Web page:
Fennel

Pumpkin Ravioli with Shaved Fennel & Burnt Sage Butter

For somebody who loves feeding others, I seem to have a propensity for surrounding myself with people with serious food issues.

The omnipresence of my famously flavourphobic partner aside, my small circle of family and friends seem to be a motley crew made up of those with various intolerances, medically restricted diets, committed (and occasional) vegetarians, coriander-loathers, banana-haters and even someone who can’t eat anything green. Whilst I love feeding each and every one of them, they do, however, present somewhat of a challenge to cook for. Luckily (for them?), I do love a good challenge and catering for theirPumpkin Ravioli with Shaved Fennel & Burnt Sage Butter specific needs and preferences does force me to try out new things. More often than not, the end results become firm personal favourites.

Which brings me to this particular recipe: Pumpkin Ravioli with Shaved Fennel and Burnt Sage Butter – a dish so insanely good, just saying the name makes my mouth water! Born out of the need to feed a friend who is a borderline vegetarian (and a selfish desire to use a ravioli mould that I bought when last in Rome), this delightful little dish is damn near pasta-perfection on a plate.

A variation of the Italian classic Ravioli di Zucca, the addition of the thinly shaved fennel is a refreshing twist, both in terms of texture and flavour. The crisp fennel and lemon cuts through the richness of the pumpkin/pasta parcels and burnt butter, giving the original dish much needed balance.

This satisfying dish makes for an amazing starter, as it does a worthy main.

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Pork, Fennel and Butter Bean Stew

Pork, Fennel & Butter Bean StewI have always been a fan of one-pot wonders and this has to be one of my all-time favourites!

Not to be confused with the classic, tomato-based, Spanish stew of Pork, Chorizo & Butter Beans, this wonderful piquant braise is, however, equally delicious! Whilst not strictly Spanish, this humble stew has all the hallmarks of Iberian cuisine; uncomplicated, but packed full of flavour. I must however confess that I don’t usually enjoy dishes that are overtly lemony, but this stew is an exception. The chunks of smoky chorizo adds depth to the zesty broth which, in turn, balances the richness of the pork shoulder. All great meals are about balance, and this stew walks that tightrope brilliantly!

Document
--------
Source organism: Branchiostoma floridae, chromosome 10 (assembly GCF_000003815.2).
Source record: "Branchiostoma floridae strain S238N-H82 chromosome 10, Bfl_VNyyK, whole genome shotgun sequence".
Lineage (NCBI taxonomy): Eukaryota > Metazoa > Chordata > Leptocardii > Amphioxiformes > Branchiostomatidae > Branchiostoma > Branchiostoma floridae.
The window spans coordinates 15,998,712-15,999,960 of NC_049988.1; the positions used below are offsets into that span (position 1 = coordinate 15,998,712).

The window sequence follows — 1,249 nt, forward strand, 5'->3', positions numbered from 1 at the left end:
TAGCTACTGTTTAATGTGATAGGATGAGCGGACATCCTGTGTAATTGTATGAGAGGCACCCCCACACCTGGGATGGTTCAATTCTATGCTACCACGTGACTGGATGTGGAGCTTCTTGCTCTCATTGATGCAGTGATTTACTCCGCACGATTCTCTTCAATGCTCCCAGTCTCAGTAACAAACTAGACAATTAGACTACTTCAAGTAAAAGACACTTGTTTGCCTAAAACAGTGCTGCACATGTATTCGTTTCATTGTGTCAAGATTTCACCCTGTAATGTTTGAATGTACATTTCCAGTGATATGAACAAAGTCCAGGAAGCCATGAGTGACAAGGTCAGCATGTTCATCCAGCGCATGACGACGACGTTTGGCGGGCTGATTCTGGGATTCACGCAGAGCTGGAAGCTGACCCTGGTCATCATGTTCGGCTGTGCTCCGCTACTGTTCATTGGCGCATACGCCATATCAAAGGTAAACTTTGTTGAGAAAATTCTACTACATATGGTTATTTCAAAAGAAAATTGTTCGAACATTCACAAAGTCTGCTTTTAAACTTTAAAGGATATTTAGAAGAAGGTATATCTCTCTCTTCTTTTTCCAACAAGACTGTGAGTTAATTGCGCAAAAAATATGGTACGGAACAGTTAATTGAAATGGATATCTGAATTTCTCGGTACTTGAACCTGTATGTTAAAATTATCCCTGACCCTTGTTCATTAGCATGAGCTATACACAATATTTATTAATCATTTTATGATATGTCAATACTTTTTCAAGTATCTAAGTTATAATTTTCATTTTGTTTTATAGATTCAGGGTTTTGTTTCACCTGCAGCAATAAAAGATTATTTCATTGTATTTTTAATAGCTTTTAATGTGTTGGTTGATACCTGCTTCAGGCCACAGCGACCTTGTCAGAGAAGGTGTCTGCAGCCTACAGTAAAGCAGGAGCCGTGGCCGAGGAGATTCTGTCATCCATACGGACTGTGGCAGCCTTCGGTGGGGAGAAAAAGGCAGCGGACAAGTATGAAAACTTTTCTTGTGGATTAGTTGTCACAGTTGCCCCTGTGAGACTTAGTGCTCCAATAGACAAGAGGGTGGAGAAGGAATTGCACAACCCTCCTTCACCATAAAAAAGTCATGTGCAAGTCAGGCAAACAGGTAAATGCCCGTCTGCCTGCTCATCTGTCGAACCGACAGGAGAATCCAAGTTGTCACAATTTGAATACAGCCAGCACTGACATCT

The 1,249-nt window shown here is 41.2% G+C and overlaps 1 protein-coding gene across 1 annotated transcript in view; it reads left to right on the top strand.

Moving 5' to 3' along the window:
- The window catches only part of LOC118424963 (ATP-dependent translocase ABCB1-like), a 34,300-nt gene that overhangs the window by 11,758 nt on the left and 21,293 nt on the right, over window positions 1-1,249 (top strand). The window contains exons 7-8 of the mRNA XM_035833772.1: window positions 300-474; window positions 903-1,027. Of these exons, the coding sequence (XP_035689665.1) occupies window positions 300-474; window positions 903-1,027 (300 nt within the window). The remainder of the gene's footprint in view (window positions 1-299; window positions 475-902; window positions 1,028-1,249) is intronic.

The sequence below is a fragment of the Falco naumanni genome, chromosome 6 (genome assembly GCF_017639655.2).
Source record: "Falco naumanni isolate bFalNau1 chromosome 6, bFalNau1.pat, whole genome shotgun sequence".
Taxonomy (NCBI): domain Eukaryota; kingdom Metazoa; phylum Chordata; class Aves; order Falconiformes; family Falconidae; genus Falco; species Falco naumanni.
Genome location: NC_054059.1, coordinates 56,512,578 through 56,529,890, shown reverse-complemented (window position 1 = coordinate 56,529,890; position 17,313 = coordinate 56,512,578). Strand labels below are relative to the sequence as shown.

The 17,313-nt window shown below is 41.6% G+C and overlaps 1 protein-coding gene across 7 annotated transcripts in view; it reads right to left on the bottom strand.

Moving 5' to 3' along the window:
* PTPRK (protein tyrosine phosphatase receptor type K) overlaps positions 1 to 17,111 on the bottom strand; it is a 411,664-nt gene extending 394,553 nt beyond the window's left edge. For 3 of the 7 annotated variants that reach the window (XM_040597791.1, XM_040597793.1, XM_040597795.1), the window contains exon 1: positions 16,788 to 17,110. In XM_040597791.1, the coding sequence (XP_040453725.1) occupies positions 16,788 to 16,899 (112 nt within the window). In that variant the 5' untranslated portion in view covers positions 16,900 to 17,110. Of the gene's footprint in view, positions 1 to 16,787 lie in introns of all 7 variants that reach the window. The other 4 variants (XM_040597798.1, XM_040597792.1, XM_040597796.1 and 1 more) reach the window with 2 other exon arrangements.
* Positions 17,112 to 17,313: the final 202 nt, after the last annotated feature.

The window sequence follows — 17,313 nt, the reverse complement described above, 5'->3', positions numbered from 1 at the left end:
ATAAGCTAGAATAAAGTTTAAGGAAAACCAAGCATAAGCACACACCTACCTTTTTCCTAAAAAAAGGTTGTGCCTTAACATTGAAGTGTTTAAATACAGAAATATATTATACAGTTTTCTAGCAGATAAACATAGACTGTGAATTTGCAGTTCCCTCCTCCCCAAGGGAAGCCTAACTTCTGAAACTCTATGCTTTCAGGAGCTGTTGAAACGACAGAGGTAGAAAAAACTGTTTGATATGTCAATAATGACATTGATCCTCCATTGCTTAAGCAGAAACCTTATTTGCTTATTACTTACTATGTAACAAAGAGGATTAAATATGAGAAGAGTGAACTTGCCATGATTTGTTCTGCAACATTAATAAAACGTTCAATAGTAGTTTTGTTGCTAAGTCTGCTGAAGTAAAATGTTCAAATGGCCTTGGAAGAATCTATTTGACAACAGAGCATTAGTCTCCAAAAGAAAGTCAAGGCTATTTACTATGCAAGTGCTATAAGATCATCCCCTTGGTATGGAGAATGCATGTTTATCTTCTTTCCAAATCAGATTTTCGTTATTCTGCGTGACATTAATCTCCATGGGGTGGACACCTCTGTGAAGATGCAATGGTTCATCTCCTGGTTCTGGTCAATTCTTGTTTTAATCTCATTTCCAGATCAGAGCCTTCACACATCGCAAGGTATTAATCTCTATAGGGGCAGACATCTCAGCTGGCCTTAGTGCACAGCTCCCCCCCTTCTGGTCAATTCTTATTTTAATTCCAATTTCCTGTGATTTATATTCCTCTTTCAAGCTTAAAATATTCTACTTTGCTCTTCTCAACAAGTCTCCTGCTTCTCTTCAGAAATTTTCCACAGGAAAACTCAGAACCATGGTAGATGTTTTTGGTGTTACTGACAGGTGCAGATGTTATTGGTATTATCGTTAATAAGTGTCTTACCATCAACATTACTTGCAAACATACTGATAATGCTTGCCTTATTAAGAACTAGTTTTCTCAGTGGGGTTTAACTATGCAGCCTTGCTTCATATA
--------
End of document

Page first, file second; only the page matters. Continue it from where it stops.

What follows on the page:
Traditional accompaniments aside, this dish goes very well with just about anything and whilst some fresh tagliatelle or simple mash would be awesome, I personally love it with just some crusty bread. What better way to mop up the delicious sauce? Add a simple rocket/arugula salad, pour yourself a glass of chilled white wine and you have true Mediterranean bliss on a plate. Phenomenal.

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Chicken Katsu with Warm Fennel & Almond Salad and Sichuan Chilli Oil

Chicken Katsu with Warm Fennel Salad and Sichuan Chilli OilInspiration is occasionally born out of apathy and the origins of this tasty meal were no different.

Feeling particularly uninspired one evening, I decided to forgo my usual practice of preparing two completely separate meals for dinner and instead decided to do the unthinkable – eat the same dinner as my partner! Now please bear in mind that this dining-convergence doesn’t happen often in my kitchen, very rarely in fact. We have wildly different tastes and normally I’m happy to make us different dinners every night, but there are occasions when I justifiably just think, “sod it” and we end up with the same meal. At least almost exactly the same, I always have to tart my own meal up, just a little!

So, “Chicken Schnitzel with mash” for two it was then! Now I must confess that the very first time I made this dish it was with some horrendous ready-made Chicken Schnitzels, wrestled from the frozen depths of my freezer. Indeed I had sunk so low, but like I said, “apathy = inspiration”.

But even in this heightened state of disinterest, I still needed something to spruce up this dire meal, so I set about rummaging through the fridge. I was looking for quick fixes and I found some; leftover pickled fennel that I had made for Kimchi Tacos – sorted! Things were starting to look up. It was only then that the inspiration started to kick-in; some toasted almond flakes were added to the fennel and Sichuan Chilli Oil, leftover from when I last made Dan-Dan Noodles, found its way onto the plate! Whilst this was fast turning into an inspired concoction, the addition of these two ingredients turned out to be culinary-dynamite! With just a few simple twists this meal went from turgid to terrific!

Note: The chicken in this dish has since morphed into Japanese Chicken Katsu, but there is nothing wrong with using good old chicken schnitzel instead (homemade or otherwise). For all extents and purposes Chicken Katsu and schnitzel are pretty much the same thing, but my need to complicate things for myself is, sadly, inherent and overwhelming.

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